The ε-iron oxide particle has a core-shell structure. Specifically, as shown in FIG. 3, the ε-iron oxide particle includes a core part 21, and a shell part 22 that is provided around the core part 21 and has a 2-layer structure. The shell part 22 having the 2-layer structure includes a first shell part 22a provided on the core part 21, and a second shell part 22b provided on the first shell part 22a.

The core part 21 contains ε-iron oxide. The ε-iron oxide contained in the core part 21 favorably has an ε-Fe2O3 crystal as a main phase, and is more favorably including a single phase of ε- Fe2O3.

The first shell part 22a covers at least a part of the circumference of the core part 21. More specifically, the first shell part 22a may partially cover the circumference of the core part 21, or may entirely cover the circumference of the core part 21. From the viewpoint of intensifying exchange coupling between the core part 21 and the first shell part 22a, and of improving magnetic characteristics, the entire surface of the core part 21 is preferably covered.

The first shell part 22a is a so-called soft magnetic layer, and contains, for example, a soft magnetic material such as α-Fe, an Ni—Fe alloy, and an Fe—Si—Al alloy. α-Fe may be one obtained by reducing ε-iron oxide contained in the core part 21.

The second shell part 22b is an oxide coating film as an oxidation prevention layer. The second shell part 22b contains α-iron oxide, aluminum oxide, or silicon oxide. The α-iron oxide contains, for example, at least one iron oxide of Fe3O4, Fe2O3, or FeO. In the case where the first shell part 22a contains α-Fe (soft magnetic material), the α-iron oxide may be one obtained by oxidizing α-Fe contained in the first shell part 22a.

Since the ε-iron oxide particle includes the first shell part 22a as described above, a coercive force Hc of the entire ε-iron oxide particle (core-shell particle) can be adjusted to the coercive force Hc suitable for recording while maintaining the coercive force Hc of the core part 21 alone to a large value to secure thermal stability. Further, since the ε-iron oxide particle includes the second shell part 22b as described above, it is possible to prevent the characteristics of the ε-iron oxide particle from being reduced due to occurrence of rust or the like on the particle surface by exposure of the ε-iron oxide particle to the air during and before the process of producing the magnetic recording medium 10. Therefore, it is possible to suppress characteristic deterioration of the magnetic recording medium 10.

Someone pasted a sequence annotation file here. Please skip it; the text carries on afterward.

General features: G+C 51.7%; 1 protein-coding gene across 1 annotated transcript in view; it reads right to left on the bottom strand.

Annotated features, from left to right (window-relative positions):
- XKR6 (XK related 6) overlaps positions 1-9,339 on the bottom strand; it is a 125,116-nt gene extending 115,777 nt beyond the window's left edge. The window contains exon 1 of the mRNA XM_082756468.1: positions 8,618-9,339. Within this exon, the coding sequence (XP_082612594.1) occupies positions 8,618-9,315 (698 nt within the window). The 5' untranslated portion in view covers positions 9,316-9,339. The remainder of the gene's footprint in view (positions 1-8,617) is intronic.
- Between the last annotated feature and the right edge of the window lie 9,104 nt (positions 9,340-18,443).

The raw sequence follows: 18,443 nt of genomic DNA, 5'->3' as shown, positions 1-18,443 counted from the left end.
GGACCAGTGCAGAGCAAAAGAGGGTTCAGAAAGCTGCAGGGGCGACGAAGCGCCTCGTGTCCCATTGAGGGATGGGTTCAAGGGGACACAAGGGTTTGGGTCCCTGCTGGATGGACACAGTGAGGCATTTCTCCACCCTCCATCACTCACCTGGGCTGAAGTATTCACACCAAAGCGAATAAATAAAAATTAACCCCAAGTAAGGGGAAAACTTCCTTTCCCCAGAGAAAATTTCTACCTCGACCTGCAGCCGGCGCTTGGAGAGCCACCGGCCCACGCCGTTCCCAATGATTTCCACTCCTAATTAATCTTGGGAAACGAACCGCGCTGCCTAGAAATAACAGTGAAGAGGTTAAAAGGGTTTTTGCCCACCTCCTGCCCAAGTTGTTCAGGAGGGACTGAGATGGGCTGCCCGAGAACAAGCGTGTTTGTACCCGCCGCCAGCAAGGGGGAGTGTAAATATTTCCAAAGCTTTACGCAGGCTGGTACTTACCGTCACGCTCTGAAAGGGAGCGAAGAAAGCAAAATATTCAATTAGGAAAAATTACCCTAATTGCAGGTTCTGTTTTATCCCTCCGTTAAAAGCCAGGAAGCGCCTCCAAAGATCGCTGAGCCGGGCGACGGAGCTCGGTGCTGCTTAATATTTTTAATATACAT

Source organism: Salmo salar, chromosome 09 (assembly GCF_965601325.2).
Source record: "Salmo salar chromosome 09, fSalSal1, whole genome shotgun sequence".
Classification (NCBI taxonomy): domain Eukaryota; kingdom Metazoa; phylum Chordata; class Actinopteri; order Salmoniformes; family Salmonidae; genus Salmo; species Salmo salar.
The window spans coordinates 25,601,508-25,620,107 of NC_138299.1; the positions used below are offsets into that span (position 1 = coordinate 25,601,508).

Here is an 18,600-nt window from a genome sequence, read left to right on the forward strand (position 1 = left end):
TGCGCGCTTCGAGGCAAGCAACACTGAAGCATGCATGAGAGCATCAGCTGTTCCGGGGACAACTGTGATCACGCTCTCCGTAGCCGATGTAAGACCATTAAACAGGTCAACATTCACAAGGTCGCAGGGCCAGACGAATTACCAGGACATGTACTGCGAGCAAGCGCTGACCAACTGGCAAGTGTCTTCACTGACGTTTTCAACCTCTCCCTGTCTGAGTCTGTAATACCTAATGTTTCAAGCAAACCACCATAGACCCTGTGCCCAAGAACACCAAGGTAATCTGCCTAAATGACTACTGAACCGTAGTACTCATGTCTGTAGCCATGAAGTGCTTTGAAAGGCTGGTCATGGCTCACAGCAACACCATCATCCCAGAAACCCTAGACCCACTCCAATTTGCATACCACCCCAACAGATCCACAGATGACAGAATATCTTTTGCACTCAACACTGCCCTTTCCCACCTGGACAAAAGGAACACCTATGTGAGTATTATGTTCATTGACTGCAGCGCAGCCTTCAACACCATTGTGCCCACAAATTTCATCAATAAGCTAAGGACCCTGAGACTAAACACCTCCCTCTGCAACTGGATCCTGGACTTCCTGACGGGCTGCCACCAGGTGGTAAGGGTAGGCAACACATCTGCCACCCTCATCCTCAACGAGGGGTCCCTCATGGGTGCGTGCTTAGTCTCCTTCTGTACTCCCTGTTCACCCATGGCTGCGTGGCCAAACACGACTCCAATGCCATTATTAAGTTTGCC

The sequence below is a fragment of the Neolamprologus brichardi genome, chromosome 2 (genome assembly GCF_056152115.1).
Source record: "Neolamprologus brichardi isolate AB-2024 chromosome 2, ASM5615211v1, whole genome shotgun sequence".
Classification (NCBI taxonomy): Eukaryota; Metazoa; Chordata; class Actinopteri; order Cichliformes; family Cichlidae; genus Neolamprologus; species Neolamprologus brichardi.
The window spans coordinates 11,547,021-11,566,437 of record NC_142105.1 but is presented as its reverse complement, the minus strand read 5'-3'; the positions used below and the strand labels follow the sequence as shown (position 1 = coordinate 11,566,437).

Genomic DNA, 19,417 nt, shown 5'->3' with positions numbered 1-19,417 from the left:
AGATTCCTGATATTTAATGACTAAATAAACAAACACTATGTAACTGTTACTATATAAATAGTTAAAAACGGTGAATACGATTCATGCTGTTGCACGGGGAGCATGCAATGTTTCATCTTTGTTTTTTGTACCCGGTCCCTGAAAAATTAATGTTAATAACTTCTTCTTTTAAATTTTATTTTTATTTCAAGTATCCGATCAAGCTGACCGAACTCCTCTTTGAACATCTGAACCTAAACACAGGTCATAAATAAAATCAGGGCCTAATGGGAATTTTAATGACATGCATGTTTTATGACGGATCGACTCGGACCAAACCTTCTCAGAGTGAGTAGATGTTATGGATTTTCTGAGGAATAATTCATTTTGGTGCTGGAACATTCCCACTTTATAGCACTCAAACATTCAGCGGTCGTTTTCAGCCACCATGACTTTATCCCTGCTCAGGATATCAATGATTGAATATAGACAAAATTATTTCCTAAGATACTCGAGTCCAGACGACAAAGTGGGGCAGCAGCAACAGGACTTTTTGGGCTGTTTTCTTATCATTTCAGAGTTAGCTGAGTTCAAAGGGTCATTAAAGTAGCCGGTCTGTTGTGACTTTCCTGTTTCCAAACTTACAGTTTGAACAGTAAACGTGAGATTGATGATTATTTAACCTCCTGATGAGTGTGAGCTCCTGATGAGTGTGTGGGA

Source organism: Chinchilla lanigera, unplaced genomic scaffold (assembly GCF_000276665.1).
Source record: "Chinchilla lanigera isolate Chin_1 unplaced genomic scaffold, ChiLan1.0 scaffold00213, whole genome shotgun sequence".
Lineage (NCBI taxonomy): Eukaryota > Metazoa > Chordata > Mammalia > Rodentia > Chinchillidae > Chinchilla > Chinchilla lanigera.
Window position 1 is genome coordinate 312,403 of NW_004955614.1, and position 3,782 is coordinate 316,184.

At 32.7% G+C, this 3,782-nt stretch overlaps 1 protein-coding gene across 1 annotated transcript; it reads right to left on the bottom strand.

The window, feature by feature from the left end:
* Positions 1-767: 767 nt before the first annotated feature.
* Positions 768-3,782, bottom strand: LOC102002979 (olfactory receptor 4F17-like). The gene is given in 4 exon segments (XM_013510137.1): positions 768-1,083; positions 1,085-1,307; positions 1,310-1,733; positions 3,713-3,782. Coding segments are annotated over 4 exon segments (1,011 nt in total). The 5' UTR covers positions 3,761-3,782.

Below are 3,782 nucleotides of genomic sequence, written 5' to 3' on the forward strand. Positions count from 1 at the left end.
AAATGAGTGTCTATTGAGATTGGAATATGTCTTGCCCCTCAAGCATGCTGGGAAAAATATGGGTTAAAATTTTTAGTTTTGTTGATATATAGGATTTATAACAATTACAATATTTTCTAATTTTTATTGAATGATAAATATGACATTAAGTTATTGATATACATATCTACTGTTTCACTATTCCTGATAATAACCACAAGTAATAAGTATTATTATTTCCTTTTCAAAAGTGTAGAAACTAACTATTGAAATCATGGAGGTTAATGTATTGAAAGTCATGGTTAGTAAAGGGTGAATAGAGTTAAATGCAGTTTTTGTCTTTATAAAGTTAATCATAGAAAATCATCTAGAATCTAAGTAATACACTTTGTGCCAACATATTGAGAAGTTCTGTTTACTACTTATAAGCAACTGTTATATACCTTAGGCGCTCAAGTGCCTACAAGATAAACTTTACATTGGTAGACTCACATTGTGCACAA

The magnetic powder preferably has an average particle size of 25 nm or smaller, which is more preferably 23 nm or smaller. In the magnetic recording medium 10, an actual magnetization area measures a half of recording wavelength. Hence, particularly excellent electromagnetic conversion characteristics (SNR, for example) is obtainable, by controlling the average particle size of the magnetic powder not larger than a half of the minimum recording wavelength. With the average particle size of the magnetic powder adjusted to 25 nm or smaller, particularly good electromagnetic conversion characteristics (SNR, for example) is obtainable in the magnetic recording medium 10 which is configured to record signals at a minimum recording wavelength of 50 nm or shorter. The lower limit value of the average particle size of the magnetic powder is, for example, 8 nm or above, although not specifically limited.